• The Pennsylvania Storage Tank and Spill Prevention Act and Oil and Gas Operations
  • March 1, 2017 | Author: Timothy S. Bytner
  • Law Firm: Babst Calland - Pittsburgh Office
  • PIOGA Press

    As we begin the New Year, many of us in the environmental sector automatically look at our new calendars and realize that this is the beginning of a new season of annual regulatory requirements. These requirements range from annual emissions statements and waste reporting to various certification and registration renewals. For those that have containers at one or more sites, you may be (or should be) asking yourself whether any of those containers must be registered pursuant to Pennsylvania’s Storage Tank and Spill Prevention Act, 35 P.S. § 6021, et seq.

    What is the Tank Act?

    The Tank Act was enacted on July 6, 1989, to: (i) protect surface waters and soil from releases of regulated substances from storage tanks; (ii) provide a statutory mechanism for the cleanup of such releases; and (iii) provide a statutory mechanism to fund the cleanups of releases from underground storage tanks. The regulations promulgated pursuant to the Tank Act can be found in 25 Pa. Code Chapter 245. These regulations cover both aboveground storage tanks (ASTs) and underground storage tanks (USTs).

    How the Tank Act applies


    Like many environmental statutes, applicability of the Tank Act is dependent on definitions, most notably the definitions of an AST and a UST. Without directly quoting 25 Pa. Code Chapter 245.1 for the definition of an AST, which is too long for this article, there are five main requirements to meet the definition of an AST. The tank must: (i) be aboveground; (ii) be stationary; (iii) have a capacity greater than 250 gallons; (iv) contain a regulated substance; and (v) the tank does not meet any of the 19 exemptions from the definition of an AST.

    Similarly, the four main requirements in the definition of a UST are: (i) the tank must be below ground; (ii) the tank must have a capacity greater than 110 gallons; (iii) the tank must contain a regulated substance; and (iv) the tank must not meet any of the 19 exemptions from the definition of a UST.

    Confusion has surfaced regarding several potential issues with these definitions, such as whether an AST is considered to be stationary or if a tank located within a vault below ground is considered a UST. But in general, if a tank appears as though it may meet either of these definitions, it may be subject to the Tank Act and applicability should be closely evaluated.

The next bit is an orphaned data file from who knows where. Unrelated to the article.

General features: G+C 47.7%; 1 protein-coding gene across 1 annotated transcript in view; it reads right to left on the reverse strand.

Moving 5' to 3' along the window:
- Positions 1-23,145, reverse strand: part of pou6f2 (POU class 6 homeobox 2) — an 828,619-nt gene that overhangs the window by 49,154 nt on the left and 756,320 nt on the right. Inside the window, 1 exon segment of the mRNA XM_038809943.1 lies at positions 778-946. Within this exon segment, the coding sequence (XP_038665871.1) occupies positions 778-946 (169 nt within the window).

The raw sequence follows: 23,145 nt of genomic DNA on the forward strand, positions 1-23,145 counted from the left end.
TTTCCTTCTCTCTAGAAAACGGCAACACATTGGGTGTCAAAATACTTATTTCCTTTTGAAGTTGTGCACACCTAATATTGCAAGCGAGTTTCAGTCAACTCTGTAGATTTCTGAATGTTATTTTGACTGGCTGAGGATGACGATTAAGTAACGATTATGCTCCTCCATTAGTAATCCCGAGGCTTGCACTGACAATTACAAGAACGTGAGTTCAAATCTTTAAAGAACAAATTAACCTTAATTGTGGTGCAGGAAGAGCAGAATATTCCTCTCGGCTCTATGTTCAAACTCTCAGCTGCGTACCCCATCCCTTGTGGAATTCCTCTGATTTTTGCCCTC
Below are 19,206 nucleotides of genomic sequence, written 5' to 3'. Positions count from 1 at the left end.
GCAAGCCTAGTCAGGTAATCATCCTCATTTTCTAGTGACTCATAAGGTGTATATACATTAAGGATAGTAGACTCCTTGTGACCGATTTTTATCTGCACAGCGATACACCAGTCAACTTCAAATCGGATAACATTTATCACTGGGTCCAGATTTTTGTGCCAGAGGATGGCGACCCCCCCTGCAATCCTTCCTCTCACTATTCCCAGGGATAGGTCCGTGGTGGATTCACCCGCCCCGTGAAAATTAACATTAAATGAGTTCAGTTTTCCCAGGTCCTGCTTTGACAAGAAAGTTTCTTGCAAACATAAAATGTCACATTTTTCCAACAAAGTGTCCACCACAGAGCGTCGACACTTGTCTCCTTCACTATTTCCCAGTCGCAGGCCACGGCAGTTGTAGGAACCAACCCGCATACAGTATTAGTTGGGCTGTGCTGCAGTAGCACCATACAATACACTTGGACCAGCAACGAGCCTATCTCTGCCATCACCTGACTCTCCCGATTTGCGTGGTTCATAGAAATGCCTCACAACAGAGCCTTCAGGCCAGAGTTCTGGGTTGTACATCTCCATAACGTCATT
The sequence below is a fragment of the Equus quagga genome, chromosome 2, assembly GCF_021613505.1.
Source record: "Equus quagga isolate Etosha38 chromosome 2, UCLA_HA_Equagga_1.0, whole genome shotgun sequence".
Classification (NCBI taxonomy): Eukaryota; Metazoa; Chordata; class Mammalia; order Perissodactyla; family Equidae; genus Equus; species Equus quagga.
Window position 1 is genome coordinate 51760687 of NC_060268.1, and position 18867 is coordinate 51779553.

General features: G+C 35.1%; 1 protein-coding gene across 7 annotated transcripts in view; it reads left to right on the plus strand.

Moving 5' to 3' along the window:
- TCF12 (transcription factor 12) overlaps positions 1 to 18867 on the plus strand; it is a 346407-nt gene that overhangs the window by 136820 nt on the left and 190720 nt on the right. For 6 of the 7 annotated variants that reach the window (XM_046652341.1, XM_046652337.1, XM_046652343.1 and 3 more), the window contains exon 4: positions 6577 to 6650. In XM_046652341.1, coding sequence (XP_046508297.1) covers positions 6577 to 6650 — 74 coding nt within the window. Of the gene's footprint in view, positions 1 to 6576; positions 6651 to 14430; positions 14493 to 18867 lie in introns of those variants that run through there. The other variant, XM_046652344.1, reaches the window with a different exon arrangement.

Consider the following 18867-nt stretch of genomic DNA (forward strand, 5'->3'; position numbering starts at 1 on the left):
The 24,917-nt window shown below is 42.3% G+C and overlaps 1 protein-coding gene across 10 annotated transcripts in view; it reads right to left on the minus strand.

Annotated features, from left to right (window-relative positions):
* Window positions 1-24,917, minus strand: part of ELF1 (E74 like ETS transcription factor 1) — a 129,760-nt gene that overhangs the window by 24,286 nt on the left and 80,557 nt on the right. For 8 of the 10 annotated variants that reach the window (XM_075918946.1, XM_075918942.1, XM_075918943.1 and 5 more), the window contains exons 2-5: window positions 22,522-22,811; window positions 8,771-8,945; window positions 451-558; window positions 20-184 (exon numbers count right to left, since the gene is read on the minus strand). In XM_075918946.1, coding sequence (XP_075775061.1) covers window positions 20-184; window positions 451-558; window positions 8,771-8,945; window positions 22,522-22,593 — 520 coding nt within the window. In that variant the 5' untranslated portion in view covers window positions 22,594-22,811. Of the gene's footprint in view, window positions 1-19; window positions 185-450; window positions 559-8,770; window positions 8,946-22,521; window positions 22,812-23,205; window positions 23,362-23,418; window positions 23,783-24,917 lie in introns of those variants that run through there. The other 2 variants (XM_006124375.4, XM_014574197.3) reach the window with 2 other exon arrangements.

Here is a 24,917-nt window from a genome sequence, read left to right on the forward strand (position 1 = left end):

Exemptions for oil and gas operations

    Typically, there are four exemptions that are applied to oil and gas operations. These exemptions include:
    1. Pipeline facilities, including gathering lines, regulated under the Natural Gas Pipeline Safety Act of 1968, 49 U.S.C.A. App. § 1671 et seq. (NGPSA.)
    2. A nonstationary tank liquid trap or associated gathering lines directly related to oil and gas production or gathering operations.
    3. A flow-through process tank, including, but not limited to, a pressure vessel and oil and water separators.
    4. Tanks used to store brines, crude oil, drilling/frac fluids and similar substances or materials and are directly related to the exploration, development or production of crude oil or natural gas regulated under the Oil and Gas Act, 58 P. S. § 601 et seq.
    All four of these exemptions can be found under the definition of an AST, whereas only the first three of these exemptions can be found under the UST definition.

    It can be troublesome to determine whether any of these exemptions apply at a given facility. For example, the determination of whether or not all equipment at a pipeline facility regulated under the NGPSA is covered by the first exemption listed above often is a fact-specific determination based on the nature of the equipment and how it is connected to the transmission lines. Further, although oil/water separators are exempted from the definitions of an AST and UST, tanks connected to oil/water separators that are used to store the oil are not exempted.

    In addition, questions have surfaced regarding the phrases, “directly related to oil and gas production or gathering operations,” in the second exemption and “directly related to the exploration, development or production of crude oil or natural gas,” in the fourth exemption.

    The Department of Environmental Protection has provided some guidance on the applicability of the Tank Act to oil and gas operations. Based on presentations and discussions with the Storage Tank Advisory Committee, DEP has maintained a rule of thumb that tanks located on a well pad are not subject to the Tank Act. However, DEP has indicated that ASTs or USTs located at an ancillary facility, such as a site used only for storage of frac fluid or a compressor station, may be subject to the Tank Act. With that being said, it is still possible for tanks at ancillary facilities to meet one or more of the remaining exemptions from the definitions of an AST and UST.

    For tanks that are regulated by the Tank Act, there are a host of requirements that must be met depending on the capacity, contents and use of the tank. Some of these requirements, such as registrations and inspections, are recurring requirements that should be reviewed and scheduled on your 2017 calendars.

    Currently, DEP is considering widespread changes to the storage tank regulations including, but not limited to, what modifications may be performed on tanks based on specific tank handler certifications, the permitting process and permit-by-rule requirements, and leak detection and prevention requirements. DEP is working with the Storage Tank Advisory Committee, and the revisions are anticipated to be proposed in the Pennsylvania Bulletin in 2017.